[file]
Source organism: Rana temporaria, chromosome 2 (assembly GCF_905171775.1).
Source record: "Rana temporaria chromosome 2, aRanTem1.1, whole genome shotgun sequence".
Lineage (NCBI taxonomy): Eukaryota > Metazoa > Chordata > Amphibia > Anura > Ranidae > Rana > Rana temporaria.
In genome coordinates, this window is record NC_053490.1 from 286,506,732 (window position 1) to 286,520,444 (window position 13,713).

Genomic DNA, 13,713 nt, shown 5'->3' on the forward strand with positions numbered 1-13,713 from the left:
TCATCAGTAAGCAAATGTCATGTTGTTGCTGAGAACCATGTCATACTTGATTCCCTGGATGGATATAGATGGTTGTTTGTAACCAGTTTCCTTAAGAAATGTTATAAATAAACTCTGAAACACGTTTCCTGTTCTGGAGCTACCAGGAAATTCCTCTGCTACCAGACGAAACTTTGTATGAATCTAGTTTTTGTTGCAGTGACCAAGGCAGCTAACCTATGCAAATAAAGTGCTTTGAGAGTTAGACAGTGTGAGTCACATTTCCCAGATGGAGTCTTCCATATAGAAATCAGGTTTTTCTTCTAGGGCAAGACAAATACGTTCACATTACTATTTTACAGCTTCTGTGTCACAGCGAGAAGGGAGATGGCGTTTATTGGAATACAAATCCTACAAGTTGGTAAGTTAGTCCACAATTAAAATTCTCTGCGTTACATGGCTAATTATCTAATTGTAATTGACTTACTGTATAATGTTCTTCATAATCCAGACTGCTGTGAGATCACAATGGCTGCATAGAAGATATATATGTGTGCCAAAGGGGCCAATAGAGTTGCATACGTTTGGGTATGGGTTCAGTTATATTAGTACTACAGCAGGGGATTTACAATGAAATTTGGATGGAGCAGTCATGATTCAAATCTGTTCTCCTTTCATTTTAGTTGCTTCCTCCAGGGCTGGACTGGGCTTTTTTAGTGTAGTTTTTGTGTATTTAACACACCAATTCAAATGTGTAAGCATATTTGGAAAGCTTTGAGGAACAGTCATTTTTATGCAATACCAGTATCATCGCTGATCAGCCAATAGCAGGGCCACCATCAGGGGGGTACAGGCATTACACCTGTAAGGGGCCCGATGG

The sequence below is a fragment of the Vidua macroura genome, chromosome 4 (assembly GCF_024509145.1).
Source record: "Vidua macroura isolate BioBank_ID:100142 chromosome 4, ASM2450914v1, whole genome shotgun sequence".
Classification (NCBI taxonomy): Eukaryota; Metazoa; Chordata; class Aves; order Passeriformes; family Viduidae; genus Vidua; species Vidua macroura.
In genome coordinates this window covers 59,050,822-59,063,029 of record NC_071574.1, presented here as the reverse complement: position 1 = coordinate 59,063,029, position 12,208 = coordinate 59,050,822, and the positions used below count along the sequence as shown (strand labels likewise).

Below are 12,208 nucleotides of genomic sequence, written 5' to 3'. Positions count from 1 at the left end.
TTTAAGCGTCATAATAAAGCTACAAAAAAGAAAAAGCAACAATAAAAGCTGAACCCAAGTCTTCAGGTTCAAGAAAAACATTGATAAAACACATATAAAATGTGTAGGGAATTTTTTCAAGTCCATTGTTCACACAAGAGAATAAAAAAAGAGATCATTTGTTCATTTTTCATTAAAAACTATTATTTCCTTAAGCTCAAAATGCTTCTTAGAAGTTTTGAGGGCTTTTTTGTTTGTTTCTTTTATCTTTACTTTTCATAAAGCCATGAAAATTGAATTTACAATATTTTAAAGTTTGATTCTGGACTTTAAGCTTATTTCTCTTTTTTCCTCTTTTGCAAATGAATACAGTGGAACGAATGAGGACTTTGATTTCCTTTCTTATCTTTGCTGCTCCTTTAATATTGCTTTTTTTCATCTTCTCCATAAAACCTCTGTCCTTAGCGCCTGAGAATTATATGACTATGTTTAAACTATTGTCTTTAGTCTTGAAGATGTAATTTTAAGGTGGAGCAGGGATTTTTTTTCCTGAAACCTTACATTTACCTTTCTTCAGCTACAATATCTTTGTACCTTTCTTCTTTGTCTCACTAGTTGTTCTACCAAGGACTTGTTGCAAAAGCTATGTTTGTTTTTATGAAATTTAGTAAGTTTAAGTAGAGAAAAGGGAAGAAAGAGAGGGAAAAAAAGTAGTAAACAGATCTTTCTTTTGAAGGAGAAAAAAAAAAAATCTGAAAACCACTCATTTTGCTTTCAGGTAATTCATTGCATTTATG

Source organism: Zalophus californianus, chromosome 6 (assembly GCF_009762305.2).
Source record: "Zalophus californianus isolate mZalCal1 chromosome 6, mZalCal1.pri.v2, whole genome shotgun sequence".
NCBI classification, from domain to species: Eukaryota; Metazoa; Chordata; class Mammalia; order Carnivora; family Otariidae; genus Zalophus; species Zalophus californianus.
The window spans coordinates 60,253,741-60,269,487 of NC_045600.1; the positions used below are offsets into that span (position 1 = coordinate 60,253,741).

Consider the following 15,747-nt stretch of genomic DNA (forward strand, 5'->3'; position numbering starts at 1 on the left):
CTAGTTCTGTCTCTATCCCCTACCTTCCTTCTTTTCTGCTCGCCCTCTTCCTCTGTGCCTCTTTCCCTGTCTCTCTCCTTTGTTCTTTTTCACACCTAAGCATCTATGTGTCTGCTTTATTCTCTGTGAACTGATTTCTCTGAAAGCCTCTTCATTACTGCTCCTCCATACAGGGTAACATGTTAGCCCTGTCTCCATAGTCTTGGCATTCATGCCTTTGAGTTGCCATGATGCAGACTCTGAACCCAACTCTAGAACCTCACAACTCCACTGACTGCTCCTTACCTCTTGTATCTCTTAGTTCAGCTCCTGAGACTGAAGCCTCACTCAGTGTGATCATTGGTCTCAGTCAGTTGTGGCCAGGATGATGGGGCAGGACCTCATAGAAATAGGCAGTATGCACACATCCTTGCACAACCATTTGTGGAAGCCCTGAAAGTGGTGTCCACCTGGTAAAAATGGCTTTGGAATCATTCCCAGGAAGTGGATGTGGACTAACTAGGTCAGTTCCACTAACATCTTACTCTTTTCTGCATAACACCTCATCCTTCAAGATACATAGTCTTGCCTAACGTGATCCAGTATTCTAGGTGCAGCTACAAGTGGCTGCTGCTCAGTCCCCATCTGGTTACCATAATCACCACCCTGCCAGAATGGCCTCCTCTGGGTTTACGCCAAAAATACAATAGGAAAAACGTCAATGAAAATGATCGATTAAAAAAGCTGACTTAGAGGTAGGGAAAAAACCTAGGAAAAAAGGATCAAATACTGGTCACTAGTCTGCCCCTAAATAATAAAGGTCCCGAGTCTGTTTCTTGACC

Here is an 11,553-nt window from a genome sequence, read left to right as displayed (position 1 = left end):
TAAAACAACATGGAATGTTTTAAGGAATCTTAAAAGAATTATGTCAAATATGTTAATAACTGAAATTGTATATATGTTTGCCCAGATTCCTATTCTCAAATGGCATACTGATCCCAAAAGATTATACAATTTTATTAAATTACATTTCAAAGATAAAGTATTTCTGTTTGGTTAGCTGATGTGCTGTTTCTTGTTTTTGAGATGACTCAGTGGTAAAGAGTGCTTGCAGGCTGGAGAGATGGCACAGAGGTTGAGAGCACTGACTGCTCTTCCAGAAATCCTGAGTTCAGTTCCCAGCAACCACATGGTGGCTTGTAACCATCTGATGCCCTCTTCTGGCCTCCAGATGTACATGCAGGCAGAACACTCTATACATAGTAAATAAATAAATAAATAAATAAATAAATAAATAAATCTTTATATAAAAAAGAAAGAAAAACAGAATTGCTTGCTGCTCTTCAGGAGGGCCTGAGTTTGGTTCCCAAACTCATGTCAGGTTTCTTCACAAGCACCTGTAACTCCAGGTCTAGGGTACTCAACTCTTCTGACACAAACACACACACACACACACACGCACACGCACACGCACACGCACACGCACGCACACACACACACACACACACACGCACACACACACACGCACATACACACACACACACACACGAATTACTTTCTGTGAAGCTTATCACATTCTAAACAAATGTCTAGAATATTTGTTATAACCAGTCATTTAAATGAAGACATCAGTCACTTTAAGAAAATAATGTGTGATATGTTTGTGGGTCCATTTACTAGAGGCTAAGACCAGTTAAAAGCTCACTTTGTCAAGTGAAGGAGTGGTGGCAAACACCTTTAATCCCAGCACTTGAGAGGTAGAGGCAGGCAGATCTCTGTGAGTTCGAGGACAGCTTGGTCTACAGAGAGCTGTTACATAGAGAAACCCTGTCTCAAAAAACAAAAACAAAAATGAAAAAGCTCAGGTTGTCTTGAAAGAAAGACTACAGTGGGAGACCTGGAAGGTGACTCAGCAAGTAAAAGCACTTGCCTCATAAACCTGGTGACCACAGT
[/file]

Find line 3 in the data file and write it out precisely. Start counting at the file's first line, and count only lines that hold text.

Lineage (NCBI taxonomy): Eukaryota > Metazoa > Chordata > Amphibia > Anura > Ranidae > Rana > Rana temporaria.